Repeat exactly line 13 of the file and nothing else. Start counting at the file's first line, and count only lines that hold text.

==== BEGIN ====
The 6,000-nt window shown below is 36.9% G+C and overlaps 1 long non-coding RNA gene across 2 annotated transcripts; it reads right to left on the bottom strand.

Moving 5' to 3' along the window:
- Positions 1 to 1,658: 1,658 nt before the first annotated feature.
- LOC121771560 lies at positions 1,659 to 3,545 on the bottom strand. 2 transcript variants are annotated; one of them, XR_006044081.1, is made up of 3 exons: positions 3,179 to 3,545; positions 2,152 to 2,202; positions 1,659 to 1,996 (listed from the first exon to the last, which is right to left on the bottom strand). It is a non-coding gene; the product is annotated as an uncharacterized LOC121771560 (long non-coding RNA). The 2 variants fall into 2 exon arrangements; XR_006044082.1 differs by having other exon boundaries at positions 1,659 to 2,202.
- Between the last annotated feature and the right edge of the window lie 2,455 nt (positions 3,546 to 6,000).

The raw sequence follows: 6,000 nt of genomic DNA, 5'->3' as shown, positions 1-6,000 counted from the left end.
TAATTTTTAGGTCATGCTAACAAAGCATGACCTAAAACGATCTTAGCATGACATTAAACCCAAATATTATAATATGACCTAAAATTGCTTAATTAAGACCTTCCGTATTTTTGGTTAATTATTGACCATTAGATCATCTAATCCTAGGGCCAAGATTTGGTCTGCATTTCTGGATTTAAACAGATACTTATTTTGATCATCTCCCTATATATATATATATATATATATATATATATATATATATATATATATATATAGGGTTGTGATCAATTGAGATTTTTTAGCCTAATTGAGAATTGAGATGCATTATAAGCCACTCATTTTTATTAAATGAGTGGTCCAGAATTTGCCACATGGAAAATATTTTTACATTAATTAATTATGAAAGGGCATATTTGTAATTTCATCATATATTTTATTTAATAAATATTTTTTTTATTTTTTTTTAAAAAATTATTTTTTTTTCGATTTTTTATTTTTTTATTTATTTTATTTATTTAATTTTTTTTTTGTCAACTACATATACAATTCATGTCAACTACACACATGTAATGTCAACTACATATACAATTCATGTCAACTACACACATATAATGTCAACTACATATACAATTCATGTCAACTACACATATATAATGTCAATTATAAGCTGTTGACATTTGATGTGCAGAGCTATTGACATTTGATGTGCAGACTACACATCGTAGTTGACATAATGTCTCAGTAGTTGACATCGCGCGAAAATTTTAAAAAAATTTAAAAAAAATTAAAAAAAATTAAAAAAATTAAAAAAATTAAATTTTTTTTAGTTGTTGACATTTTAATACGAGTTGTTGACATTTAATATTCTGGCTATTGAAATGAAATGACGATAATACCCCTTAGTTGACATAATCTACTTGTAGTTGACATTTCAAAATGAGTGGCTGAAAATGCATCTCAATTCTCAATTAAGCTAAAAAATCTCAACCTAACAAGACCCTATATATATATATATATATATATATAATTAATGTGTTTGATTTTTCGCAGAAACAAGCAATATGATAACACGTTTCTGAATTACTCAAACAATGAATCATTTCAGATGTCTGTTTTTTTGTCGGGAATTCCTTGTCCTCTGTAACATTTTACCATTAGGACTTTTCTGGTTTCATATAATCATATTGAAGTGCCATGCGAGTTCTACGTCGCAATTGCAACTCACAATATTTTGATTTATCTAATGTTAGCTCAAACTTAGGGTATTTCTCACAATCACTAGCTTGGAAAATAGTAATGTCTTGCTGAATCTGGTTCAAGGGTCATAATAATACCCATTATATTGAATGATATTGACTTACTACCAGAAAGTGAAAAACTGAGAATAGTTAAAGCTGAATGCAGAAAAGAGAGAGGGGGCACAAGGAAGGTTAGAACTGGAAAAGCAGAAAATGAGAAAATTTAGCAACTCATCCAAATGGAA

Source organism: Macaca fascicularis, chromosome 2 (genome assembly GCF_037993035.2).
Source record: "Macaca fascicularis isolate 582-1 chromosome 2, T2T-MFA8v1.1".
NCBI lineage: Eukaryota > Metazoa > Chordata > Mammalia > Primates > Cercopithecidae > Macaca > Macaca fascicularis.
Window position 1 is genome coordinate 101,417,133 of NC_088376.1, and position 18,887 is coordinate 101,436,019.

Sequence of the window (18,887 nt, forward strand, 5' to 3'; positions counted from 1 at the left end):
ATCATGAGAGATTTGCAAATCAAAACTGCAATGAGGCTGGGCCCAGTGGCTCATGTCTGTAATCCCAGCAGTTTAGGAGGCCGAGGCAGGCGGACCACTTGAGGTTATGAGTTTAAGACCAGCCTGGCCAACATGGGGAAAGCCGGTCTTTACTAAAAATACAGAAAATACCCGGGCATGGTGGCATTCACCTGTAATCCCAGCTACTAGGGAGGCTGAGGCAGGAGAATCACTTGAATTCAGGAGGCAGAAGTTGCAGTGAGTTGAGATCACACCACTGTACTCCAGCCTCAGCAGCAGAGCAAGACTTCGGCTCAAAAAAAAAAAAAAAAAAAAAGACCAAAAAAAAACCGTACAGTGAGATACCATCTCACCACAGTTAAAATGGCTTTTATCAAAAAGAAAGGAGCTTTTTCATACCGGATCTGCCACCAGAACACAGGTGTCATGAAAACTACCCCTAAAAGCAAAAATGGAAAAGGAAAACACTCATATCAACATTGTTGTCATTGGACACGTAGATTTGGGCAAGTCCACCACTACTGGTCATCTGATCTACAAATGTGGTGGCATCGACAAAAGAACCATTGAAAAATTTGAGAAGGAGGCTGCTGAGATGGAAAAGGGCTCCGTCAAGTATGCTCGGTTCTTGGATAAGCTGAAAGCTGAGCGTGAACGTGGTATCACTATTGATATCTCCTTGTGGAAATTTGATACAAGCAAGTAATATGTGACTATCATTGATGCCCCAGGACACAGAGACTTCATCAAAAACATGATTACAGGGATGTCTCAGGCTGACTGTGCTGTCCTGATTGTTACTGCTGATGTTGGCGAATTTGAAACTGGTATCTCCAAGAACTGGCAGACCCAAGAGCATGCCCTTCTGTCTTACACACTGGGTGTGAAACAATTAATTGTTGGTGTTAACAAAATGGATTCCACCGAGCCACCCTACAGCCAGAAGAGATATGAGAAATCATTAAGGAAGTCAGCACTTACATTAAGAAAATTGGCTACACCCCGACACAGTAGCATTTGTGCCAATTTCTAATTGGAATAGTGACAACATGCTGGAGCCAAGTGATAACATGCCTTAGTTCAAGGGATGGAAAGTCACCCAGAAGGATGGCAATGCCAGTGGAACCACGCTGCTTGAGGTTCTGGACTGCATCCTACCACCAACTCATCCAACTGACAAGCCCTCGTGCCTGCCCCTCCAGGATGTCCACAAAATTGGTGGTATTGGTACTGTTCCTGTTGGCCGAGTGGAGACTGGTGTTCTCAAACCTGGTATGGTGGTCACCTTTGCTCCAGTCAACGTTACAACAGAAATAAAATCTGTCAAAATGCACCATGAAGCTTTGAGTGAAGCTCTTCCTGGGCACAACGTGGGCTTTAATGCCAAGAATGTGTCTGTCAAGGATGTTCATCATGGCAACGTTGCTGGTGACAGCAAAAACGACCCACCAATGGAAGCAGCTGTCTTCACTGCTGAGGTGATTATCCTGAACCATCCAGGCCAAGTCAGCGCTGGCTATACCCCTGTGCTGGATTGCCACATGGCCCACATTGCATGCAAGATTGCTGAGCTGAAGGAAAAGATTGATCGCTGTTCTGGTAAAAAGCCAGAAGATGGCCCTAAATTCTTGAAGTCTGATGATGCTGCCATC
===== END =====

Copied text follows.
ATCATGAGAGATTTGCAAATCAAAACTGCAATGAGGCTGGGCCCAGTGGCTCATGTCTGTAATCCCAGCAGTTTAGGAGGCCGAGGCAGGCGGACCACTTGAGGTTATGAGTTTAAGACCAGCCTGGCCAACATGGGGAAAGCCGGTCTTTACTAAAAATACAGAAAATACCCGGGCATGGTGGCATTCACCTGTAATCCCAGCTACTAGGGAGGCTGAGGCAGGAGAATCACTTGAATTCAGGAGGCAGAAGTTGCAGTGAGTTGAGATCACACCACTGTACTCCAGCCTCAGCAGCAGAGCAAGACTTCGGCTCAAAAAAAAAAAAAAAAAAAAAGACCAAAAAAAAACCGTACAGTGAGATACCATCTCACCACAGTTAAAATGGCTTTTATCAAAAAGAAAGGAGCTTTTTCATACCGGATCTGCCACCAGAACACAGGTGTCATGAAAACTACCCCTAAAAGCAAAAATGGAAAAGGAAAACACTCATATCAACATTGTTGTCATTGGACACGTAGATTTGGGCAAGTCCACCACTACTGGTCATCTGATCTACAAATGTGGTGGCATCGACAAAAGAACCATTGAAAAATTTGAGAAGGAGGCTGCTGAGATGGAAAAGGGCTCCGTCAAGTATGCTCGGTTCTTGGATAAGCTGAAAGCTGAGCGTGAACGTGGTATCACTATTGATATCTCCTTGTGGAAATTTGATACAAGCAAGTAATATGTGACTATCATTGATGCCCCAGGACACAGAGACTTCATCAAAAACATGATTACAGGGATGTCTCAGGCTGACTGTGCTGTCCTGATTGTTACTGCTGATGTTGGCGAATTTGAAACTGGTATCTCCAAGAACTGGCAGACCCAAGAGCATGCCCTTCTGTCTTACACACTGGGTGTGAAACAATTAATTGTTGGTGTTAACAAAATGGATTCCACCGAGCCACCCTACAGCCAGAAGAGATATGAGAAATCATTAAGGAAGTCAGCACTTACATTAAGAAAATTGGCTACACCCCGACACAGTAGCATTTGTGCCAATTTCTAATTGGAATAGTGACAACATGCTGGAGCCAAGTGATAACATGCCTTAGTTCAAGGGATGGAAAGTCACCCAGAAGGATGGCAATGCCAGTGGAACCACGCTGCTTGAGGTTCTGGACTGCATCCTACCACCAACTCATCCAACTGACAAGCCCTCGTGCCTGCCCCTCCAGGATGTCCACAAAATTGGTGGTATTGGTACTGTTCCTGTTGGCCGAGTGGAGACTGGTGTTCTCAAACCTGGTATGGTGGTCACCTTTGCTCCAGTCAACGTTACAACAGAAATAAAATCTGTCAAAATGCACCATGAAGCTTTGAGTGAAGCTCTTCCTGGGCACAACGTGGGCTTTAATGCCAAGAATGTGTCTGTCAAGGATGTTCATCATGGCAACGTTGCTGGTGACAGCAAAAACGACCCACCAATGGAAGCAGCTGTCTTCACTGCTGAGGTGATTATCCTGAACCATCCAGGCCAAGTCAGCGCTGGCTATACCCCTGTGCTGGATTGCCACATGGCCCACATTGCATGCAAGATTGCTGAGCTGAAGGAAAAGATTGATCGCTGTTCTGGTAAAAAGCCAGAAGATGGCCCTAAATTCTTGAAGTCTGATGATGCTGCCATC